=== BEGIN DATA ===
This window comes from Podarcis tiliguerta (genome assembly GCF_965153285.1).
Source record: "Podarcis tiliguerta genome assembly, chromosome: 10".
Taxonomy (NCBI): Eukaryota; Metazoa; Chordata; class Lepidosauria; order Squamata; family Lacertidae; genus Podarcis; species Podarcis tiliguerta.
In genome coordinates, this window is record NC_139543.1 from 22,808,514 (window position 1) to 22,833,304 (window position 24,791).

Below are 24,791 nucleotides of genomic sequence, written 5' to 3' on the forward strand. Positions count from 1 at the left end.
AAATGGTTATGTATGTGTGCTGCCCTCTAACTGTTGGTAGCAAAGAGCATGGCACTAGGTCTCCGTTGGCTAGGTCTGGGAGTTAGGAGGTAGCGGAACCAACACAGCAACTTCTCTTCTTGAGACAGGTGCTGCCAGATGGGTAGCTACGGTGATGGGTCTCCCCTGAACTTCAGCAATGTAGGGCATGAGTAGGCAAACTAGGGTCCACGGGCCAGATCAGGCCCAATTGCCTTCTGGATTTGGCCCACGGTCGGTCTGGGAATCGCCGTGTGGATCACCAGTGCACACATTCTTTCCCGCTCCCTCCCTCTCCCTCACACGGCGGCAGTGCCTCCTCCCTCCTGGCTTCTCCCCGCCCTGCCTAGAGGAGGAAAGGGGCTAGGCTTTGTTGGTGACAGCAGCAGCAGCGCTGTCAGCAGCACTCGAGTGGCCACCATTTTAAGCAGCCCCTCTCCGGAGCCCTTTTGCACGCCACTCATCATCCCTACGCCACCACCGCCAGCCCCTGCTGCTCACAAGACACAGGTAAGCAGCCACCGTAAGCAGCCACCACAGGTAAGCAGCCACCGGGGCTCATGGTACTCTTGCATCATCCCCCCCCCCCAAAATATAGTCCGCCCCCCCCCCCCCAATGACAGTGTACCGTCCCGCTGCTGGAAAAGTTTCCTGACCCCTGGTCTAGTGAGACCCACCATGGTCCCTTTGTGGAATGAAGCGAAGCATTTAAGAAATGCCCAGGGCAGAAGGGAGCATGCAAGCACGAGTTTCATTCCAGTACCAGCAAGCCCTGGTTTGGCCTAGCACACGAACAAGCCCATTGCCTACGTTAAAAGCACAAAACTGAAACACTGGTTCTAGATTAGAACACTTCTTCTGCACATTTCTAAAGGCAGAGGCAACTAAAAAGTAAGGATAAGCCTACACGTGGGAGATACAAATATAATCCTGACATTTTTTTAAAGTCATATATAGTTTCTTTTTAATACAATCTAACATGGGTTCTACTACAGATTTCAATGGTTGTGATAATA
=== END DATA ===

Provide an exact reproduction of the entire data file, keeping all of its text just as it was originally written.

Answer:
This window comes from Podarcis tiliguerta (genome assembly GCF_965153285.1).
Source record: "Podarcis tiliguerta genome assembly, chromosome: 10".
Taxonomy (NCBI): Eukaryota; Metazoa; Chordata; class Lepidosauria; order Squamata; family Lacertidae; genus Podarcis; species Podarcis tiliguerta.
In genome coordinates, this window is record NC_139543.1 from 22,808,514 (window position 1) to 22,833,304 (window position 24,791).

Below are 24,791 nucleotides of genomic sequence, written 5' to 3' on the forward strand. Positions count from 1 at the left end.
AAATGGTTATGTATGTGTGCTGCCCTCTAACTGTTGGTAGCAAAGAGCATGGCACTAGGTCTCCGTTGGCTAGGTCTGGGAGTTAGGAGGTAGCGGAACCAACACAGCAACTTCTCTTCTTGAGACAGGTGCTGCCAGATGGGTAGCTACGGTGATGGGTCTCCCCTGAACTTCAGCAATGTAGGGCATGAGTAGGCAAACTAGGGTCCACGGGCCAGATCAGGCCCAATTGCCTTCTGGATTTGGCCCACGGTCGGTCTGGGAATCGCCGTGTGGATCACCAGTGCACACATTCTTTCCCGCTCCCTCCCTCTCCCTCACACGGCGGCAGTGCCTCCTCCCTCCTGGCTTCTCCCCGCCCTGCCTAGAGGAGGAAAGGGGCTAGGCTTTGTTGGTGACAGCAGCAGCAGCGCTGTCAGCAGCACTCGAGTGGCCACCATTTTAAGCAGCCCCTCTCCGGAGCCCTTTTGCACGCCACTCATCATCCCTACGCCACCACCGCCAGCCCCTGCTGCTCACAAGACACAGGTAAGCAGCCACCGTAAGCAGCCACCACAGGTAAGCAGCCACCGGGGCTCATGGTACTCTTGCATCATCCCCCCCCCCCAAAATATAGTCCGCCCCCCCCCCCCCAATGACAGTGTACCGTCCCGCTGCTGGAAAAGTTTCCTGACCCCTGGTCTAGTGAGACCCACCATGGTCCCTTTGTGGAATGAAGCGAAGCATTTAAGAAATGCCCAGGGCAGAAGGGAGCATGCAAGCACGAGTTTCATTCCAGTACCAGCAAGCCCTGGTTTGGCCTAGCACACGAACAAGCCCATTGCCTACGTTAAAAGCACAAAACTGAAACACTGGTTCTAGATTAGAACACTTCTTCTGCACATTTCTAAAGGCAGAGGCAACTAAAAAGTAAGGATAAGCCTACACGTGGGAGATACAAATATAATCCTGACATTTTTTTAAAGTCATATATAGTTTCTTTTTAATACAATCTAACATGGGTTCTACTACAGATTTCAATGGTTGTGATAATA